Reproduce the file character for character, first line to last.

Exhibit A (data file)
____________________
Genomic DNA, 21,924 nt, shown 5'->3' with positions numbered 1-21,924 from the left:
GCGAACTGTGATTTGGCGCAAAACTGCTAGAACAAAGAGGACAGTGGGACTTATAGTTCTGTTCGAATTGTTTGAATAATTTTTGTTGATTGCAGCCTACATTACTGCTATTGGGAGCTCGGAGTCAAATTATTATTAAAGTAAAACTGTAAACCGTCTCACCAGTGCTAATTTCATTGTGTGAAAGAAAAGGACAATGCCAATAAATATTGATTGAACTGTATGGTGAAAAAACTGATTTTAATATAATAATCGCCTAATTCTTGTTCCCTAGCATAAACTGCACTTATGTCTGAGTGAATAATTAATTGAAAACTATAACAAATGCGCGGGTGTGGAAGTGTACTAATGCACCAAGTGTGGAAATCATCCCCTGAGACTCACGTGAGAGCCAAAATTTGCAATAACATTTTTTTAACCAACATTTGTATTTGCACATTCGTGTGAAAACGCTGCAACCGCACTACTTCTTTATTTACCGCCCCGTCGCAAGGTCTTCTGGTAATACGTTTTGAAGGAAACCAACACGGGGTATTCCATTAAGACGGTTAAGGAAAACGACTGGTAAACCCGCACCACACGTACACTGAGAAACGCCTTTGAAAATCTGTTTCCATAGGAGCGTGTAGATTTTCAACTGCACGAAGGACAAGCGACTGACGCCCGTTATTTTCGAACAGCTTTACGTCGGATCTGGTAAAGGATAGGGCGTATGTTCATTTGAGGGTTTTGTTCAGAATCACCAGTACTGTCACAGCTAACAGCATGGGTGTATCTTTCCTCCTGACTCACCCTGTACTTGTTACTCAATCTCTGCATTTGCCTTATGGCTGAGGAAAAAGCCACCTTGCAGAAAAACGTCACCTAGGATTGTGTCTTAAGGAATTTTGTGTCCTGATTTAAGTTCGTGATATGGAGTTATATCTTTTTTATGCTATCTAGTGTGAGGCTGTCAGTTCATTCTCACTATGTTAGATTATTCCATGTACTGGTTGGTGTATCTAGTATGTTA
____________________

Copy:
Genomic DNA, 21,924 nt, shown 5'->3' with positions numbered 1-21,924 from the left:
GCGAACTGTGATTTGGCGCAAAACTGCTAGAACAAAGAGGACAGTGGGACTTATAGTTCTGTTCGAATTGTTTGAATAATTTTTGTTGATTGCAGCCTACATTACTGCTATTGGGAGCTCGGAGTCAAATTATTATTAAAGTAAAACTGTAAACCGTCTCACCAGTGCTAATTTCATTGTGTGAAAGAAAAGGACAATGCCAATAAATATTGATTGAACTGTATGGTGAAAAAACTGATTTTAATATAATAATCGCCTAATTCTTGTTCCCTAGCATAAACTGCACTTATGTCTGAGTGAATAATTAATTGAAAACTATAACAAATGCGCGGGTGTGGAAGTGTACTAATGCACCAAGTGTGGAAATCATCCCCTGAGACTCACGTGAGAGCCAAAATTTGCAATAACATTTTTTTAACCAACATTTGTATTTGCACATTCGTGTGAAAACGCTGCAACCGCACTACTTCTTTATTTACCGCCCCGTCGCAAGGTCTTCTGGTAATACGTTTTGAAGGAAACCAACACGGGGTATTCCATTAAGACGGTTAAGGAAAACGACTGGTAAACCCGCACCACACGTACACTGAGAAACGCCTTTGAAAATCTGTTTCCATAGGAGCGTGTAGATTTTCAACTGCACGAAGGACAAGCGACTGACGCCCGTTATTTTCGAACAGCTTTACGTCGGATCTGGTAAAGGATAGGGCGTATGTTCATTTGAGGGTTTTGTTCAGAATCACCAGTACTGTCACAGCTAACAGCATGGGTGTATCTTTCCTCCTGACTCACCCTGTACTTGTTACTCAATCTCTGCATTTGCCTTATGGCTGAGGAAAAAGCCACCTTGCAGAAAAACGTCACCTAGGATTGTGTCTTAAGGAATTTTGTGTCCTGATTTAAGTTCGTGATATGGAGTTATATCTTTTTTATGCTATCTAGTGTGAGGCTGTCAGTTCATTCTCACTATGTTAGATTATTCCATGTACTGGTTGGTGTATCTAGTATGTTA